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Vol. 66. Issue 11.
Pages 908-909 (November 2013)
Vol. 66. Issue 11.
Pages 908-909 (November 2013)
Scientific letter
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Chest Pain as the Predominant Symptom in Myocarditis in Children
Dolor precordial como forma de presentación de la miocarditis en niños
Ferran Grana,
Corresponding author

Corresponding author:
, Amparo Castelloteb, Laia Vegaa, Dimpna Alberta, Queralt Ferrera, Joan Sanchez-De-Toledoc
a Unidad de Cardiología Pediátrica, Hospital Universitario de la Vall d’Hebron, Universidad Autónoma de Barcelona, Barcelona, Spain
b Servicio de Radiología Pediátrica, Hospital Universitario de la Vall d’Hebron, Universidad Autónoma de Barcelona, Barcelona, Spain
c Unidad de Cuidados Intensivos Pediátricos, Hospital Universitario de la Vall d’Hebron, Universidad Autónoma de Barcelona, Barcelona, Spain
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Acute myocarditis is an inflammatory process of the myocardium that most frequently affects children and young adults. Its forms of presentation include heart failure, arrhythmia, syncope, and sudden death.1 One of the most commonly involved viruses is Parvovirus B19,2 which has a special tropism for endothelial cells and has been associated with episodes of chest pain and isolated diastolic dysfunction.2–4Noninfectious causes include giant cell myocarditis and eosinophilic myocarditis. The definitive diagnosis is histological, but magnetic resonance imaging (MRI) is very useful as a noninvasive diagnostic method.5

We report 3 patients with precordial pain, electrocardiographic changes and elevation of markers of myocardial damage. The differential diagnosis included acute myocarditis and myocardial ischemia. The analytic study ruled out other causes of chest pain, such as familial hypercholesterolemia. The diagnosis was made with MRI.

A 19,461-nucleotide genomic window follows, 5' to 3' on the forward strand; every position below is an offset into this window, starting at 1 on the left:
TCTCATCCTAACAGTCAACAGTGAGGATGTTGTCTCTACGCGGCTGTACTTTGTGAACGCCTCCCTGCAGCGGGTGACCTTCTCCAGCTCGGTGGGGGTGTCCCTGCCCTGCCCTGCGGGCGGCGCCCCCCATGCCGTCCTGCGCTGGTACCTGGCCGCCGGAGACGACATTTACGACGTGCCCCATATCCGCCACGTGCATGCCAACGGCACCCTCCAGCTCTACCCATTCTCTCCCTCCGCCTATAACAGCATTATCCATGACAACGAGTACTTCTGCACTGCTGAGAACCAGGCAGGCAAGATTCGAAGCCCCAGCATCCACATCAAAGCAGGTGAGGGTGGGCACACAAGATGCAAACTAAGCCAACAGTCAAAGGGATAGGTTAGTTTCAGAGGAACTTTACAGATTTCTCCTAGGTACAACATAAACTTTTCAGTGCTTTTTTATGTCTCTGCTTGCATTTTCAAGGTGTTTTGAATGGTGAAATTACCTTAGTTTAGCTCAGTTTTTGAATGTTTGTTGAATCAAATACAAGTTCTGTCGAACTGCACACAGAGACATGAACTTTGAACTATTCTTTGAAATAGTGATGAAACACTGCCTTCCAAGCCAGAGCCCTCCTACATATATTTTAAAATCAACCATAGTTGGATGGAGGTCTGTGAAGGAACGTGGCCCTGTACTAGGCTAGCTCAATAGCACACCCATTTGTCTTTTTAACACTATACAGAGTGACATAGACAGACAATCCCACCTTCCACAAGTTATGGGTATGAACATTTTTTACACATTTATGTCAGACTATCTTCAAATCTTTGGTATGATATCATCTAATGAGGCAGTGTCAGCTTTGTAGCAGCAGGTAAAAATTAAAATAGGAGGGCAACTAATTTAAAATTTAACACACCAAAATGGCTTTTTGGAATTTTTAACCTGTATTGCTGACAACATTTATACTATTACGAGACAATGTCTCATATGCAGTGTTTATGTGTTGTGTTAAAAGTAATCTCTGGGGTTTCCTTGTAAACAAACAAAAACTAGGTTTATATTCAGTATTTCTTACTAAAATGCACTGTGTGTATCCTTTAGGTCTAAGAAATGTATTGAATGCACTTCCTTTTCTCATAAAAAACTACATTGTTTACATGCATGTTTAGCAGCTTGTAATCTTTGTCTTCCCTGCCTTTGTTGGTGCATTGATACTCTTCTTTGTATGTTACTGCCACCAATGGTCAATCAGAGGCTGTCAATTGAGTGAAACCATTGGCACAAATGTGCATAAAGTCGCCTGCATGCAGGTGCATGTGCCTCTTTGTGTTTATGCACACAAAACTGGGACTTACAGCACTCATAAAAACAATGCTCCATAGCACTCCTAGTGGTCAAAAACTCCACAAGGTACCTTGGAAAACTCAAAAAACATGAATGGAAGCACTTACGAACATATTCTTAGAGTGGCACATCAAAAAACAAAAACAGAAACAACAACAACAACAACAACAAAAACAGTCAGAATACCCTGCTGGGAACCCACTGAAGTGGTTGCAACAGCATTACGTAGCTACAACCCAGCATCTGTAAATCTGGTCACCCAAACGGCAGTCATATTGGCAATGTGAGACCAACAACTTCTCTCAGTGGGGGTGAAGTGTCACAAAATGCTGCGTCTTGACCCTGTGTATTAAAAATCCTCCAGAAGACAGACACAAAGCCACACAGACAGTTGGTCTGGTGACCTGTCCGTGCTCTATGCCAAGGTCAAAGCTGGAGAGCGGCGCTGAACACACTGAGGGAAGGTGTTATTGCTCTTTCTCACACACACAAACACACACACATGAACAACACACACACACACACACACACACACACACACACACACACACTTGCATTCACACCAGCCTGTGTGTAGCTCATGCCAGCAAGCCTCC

The first patient was a 10-year-old girl diagnosed with acute lymphoblastic leukemia with reactive eosinophilia. Her blood tests showed leucocytosis with eosinophilia. During the course of the disease, she showed a reduction in level of consciousness, and brain MRI showed lesions compatible with vascular disease. A few days later, she experienced precordial pain, electrocardiographic changes with ST depression in LI, LII, V1-V4 and T-wave inversion in all leads, and an increase in cardiac enzyme levels (maximum values: troponin T, 6.7 μg/L; creatine kinase-MB fraction, 38 μg/L). An echocardiogram showed normal coronary artery anatomy and increased left ventricular thickness (septum 10 mm [Z-score=2.56] and posterior wall 10 mm [Z-score=2.26]) with normal systolic function. The MRI scan showed inflammatory infiltrates in the free wall of the left ventricle and the interventricular septum. The clinical picture was considered to be that of eosinophilic myocarditis. Both the neurological and the cardiac pictures resolved by treating her underlying disease.